We are finalizing weekly cultural programming sessions with Leslie McGarry of the Kwakiutl First Nation who works with both the Royal BC Museum and Royal Roads University. Leslie has a wealth of knowledge in terms of culture, teachings and a range of knowledge around different Indigenous cultural practices and protocols. I will also be on campus during gatherings and will meet with students, Faculty and staff during, and outside of, these sessions.
Before most students arrived on campus, we welcomed Faculty, staff and adult residents to a healing and team building session led by elders Nella Nelson and Alex Nelson. Taking a strongly cultural approach, Alex, a survivor of the Indian residential school system, and Nella each shared their stories of resilience and community strength as a way of both instilling knowledge and encouraging understanding in a cultural and systems context. This session was followed by a facilitated dialogue I led to acknowledge past challenges and issues as well as identity and share goals and aspirations for a collaborative mission for the year ahead, holding students at the center of that vision.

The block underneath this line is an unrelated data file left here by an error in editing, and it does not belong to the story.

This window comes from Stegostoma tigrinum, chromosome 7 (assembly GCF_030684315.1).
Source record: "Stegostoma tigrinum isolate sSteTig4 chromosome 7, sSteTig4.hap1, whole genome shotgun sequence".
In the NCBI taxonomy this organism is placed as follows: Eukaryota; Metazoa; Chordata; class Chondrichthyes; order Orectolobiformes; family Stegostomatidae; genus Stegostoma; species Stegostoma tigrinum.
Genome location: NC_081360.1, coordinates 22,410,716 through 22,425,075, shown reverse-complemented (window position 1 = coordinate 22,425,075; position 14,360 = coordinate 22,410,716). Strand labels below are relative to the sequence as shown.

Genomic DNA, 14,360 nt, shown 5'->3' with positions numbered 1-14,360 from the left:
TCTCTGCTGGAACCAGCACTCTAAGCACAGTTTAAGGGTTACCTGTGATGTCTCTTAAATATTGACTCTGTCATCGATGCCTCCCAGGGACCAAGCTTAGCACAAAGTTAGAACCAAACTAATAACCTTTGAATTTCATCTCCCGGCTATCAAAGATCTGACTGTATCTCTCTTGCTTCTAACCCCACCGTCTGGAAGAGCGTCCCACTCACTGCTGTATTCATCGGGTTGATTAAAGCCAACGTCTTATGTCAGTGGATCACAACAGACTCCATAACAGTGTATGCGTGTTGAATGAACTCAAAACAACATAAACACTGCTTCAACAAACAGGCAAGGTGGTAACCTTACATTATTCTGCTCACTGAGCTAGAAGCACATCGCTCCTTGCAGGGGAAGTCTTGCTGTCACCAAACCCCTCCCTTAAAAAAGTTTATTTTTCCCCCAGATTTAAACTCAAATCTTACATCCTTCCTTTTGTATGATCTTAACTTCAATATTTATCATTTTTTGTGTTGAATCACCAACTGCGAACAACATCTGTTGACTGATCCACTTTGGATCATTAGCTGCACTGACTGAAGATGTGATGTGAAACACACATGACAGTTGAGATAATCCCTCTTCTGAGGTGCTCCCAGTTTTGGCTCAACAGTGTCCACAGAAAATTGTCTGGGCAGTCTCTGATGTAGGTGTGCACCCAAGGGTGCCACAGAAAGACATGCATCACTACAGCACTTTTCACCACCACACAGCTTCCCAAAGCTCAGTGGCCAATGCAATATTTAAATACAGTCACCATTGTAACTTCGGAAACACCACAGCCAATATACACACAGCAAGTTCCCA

In September I will begin the work of developing a reconciliation plan. Over the fall and early winter months, I will work with the College community to bring together a core group as an advisory committee that will provide input from the leadership, Faculty, staff, current students – all students, Indigenous and non-Indigenous — alumni and representatives from Scia’new First Nation. This core group will help guide discussions for the community which will help me develop a framework for facilitating dialogue with each of the each of the stakeholder groups.